Statin Adherence Rates in Patients Utilizing a Patient-Centered Medical Home-Based Pharmacy

    loading  Checking for direct PDF access through Ovid

Abstract

Background:

Medication nonadherence contributes to approximately US$290 billion per year in avoidable health-care spending. Statins are of particular interest because of their importance to patient outcomes, costs of treatment failure, and categorization as a Medicare star measure linked to financial reimbursement.

Objective:

To evaluate statin adherence as defined by the proportion of days covered (PDC) among patients who use an embedded dispensing pharmacy in a patient-centered medical home (PCMH).

Methods:

This study is a retrospective chart review of Lifetime Health Medical Group’s electronic health record and third-party prescription claims data of statin therapy. Statin adherence is reported using PDC, with 0.8 or greater considered adherent for statin therapy. Statistics used include 2-sample unpaired t test to compare PDC between gender and age, and analysis of variance was used to determine differences in PDC among different insurance types.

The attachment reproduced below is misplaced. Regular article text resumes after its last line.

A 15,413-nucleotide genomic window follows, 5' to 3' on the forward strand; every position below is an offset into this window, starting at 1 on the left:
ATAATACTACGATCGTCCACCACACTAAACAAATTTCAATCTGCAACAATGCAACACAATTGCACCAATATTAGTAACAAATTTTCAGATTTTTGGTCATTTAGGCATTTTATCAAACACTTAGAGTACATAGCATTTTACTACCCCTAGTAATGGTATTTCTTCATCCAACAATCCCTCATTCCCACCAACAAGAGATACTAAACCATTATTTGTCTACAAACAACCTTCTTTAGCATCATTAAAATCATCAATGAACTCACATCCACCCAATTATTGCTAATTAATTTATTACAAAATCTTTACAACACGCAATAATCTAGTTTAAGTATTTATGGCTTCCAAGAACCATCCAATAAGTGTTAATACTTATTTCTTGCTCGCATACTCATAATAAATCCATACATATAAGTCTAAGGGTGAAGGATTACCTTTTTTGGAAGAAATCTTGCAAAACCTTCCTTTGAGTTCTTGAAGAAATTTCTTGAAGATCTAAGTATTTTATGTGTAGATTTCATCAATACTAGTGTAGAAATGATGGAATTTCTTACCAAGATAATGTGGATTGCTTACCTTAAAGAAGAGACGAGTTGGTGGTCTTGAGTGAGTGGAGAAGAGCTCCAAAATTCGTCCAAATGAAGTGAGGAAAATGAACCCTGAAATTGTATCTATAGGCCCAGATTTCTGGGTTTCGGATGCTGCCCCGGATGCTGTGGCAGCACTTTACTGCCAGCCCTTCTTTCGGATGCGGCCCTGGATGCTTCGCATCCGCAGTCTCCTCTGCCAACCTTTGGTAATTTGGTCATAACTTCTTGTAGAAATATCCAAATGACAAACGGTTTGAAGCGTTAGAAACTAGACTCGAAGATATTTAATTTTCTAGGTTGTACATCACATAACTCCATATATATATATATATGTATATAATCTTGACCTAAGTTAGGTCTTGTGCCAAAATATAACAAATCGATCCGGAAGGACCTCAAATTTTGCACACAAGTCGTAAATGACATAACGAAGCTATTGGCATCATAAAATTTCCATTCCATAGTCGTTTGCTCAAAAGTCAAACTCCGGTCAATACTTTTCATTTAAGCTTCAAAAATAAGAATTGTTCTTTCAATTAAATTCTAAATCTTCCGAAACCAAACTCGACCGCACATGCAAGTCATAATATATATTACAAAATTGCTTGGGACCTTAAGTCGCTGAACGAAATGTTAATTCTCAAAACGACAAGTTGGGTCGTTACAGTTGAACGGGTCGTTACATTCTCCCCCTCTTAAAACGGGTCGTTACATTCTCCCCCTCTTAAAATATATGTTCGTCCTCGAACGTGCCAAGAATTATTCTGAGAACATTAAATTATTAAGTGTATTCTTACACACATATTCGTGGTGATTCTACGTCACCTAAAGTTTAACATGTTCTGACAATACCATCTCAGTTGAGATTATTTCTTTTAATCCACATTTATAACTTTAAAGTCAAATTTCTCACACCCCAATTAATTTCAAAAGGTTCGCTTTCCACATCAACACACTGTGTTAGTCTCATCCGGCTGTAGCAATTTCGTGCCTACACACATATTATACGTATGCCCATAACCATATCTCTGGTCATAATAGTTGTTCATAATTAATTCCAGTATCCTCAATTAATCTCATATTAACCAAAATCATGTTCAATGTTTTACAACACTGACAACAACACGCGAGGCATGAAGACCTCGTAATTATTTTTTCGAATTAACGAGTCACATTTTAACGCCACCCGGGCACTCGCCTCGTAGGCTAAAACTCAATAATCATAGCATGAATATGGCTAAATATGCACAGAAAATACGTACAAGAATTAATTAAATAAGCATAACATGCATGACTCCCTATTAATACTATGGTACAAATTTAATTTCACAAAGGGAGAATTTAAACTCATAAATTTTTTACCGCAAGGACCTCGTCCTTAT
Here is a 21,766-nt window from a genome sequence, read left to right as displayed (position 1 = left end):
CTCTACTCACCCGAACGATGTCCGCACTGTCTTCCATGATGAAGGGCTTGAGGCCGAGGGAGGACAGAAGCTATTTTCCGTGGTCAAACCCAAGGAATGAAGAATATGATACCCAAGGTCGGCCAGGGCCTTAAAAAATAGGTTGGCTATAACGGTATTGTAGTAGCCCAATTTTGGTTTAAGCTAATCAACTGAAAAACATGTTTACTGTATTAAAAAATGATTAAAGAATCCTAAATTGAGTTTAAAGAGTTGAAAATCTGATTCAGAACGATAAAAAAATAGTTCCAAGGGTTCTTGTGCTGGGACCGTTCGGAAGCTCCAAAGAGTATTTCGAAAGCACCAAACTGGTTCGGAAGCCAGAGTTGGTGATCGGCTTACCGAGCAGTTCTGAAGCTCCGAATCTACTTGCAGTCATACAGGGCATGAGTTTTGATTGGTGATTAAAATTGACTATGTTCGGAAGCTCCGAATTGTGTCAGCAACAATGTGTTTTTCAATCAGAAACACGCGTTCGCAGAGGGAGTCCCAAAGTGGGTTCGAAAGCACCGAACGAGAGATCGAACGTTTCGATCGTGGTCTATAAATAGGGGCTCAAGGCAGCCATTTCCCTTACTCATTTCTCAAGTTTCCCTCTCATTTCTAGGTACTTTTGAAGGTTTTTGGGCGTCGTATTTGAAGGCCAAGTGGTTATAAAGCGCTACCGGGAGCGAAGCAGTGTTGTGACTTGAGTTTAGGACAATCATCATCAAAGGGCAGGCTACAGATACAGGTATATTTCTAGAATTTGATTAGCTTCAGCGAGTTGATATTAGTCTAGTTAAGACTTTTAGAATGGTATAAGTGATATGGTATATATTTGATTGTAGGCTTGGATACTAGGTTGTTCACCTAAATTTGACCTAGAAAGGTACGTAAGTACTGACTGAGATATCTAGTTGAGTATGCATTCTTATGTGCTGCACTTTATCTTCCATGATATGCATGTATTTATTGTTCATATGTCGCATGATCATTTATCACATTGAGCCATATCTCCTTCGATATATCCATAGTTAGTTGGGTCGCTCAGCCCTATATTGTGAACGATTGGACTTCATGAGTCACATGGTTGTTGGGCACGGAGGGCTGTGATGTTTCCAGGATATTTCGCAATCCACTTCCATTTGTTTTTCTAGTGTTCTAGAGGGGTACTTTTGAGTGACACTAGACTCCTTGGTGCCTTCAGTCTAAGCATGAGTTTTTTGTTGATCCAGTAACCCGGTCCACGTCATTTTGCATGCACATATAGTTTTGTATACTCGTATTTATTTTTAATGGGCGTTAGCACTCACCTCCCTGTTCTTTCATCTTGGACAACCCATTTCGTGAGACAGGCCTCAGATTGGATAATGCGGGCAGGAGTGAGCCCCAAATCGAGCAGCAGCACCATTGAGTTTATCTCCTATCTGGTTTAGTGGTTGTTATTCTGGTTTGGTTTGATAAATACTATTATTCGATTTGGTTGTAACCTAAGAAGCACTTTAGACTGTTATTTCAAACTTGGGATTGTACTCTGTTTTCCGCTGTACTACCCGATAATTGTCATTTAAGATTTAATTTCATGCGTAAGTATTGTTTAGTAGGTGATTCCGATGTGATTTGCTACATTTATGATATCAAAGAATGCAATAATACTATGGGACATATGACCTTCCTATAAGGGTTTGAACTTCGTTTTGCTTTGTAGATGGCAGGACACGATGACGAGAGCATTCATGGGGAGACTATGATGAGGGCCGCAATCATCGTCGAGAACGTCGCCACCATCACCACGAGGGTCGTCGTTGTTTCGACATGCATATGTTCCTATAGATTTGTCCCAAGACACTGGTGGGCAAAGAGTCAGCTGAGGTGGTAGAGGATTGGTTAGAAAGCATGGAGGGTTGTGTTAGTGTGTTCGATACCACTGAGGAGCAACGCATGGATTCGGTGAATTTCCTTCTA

Results:

One hundred ninety-three patients were included, and 917 statin prescriptions were filled. PDC for statin medications in the population was 0.92 ± 0.20. Eighty-six percent of patients were considered adherent, with a PDC ≥80%. The average insurance and patient costs for brand prescriptions (n = 106) were US$233 ± US$143 and US$31 ± US$27, respectively, and costs for generic prescriptions (n = 811) were US$8 ± US$13 and US$7 ± US$6, respectively.

Conclusion:

Statin adherence rates for patients utilizing a dispensing pharmacy embedded in a large PCMH exceed the national average of 40% to 50% adherence.

Related Topics

    loading  Loading Related Articles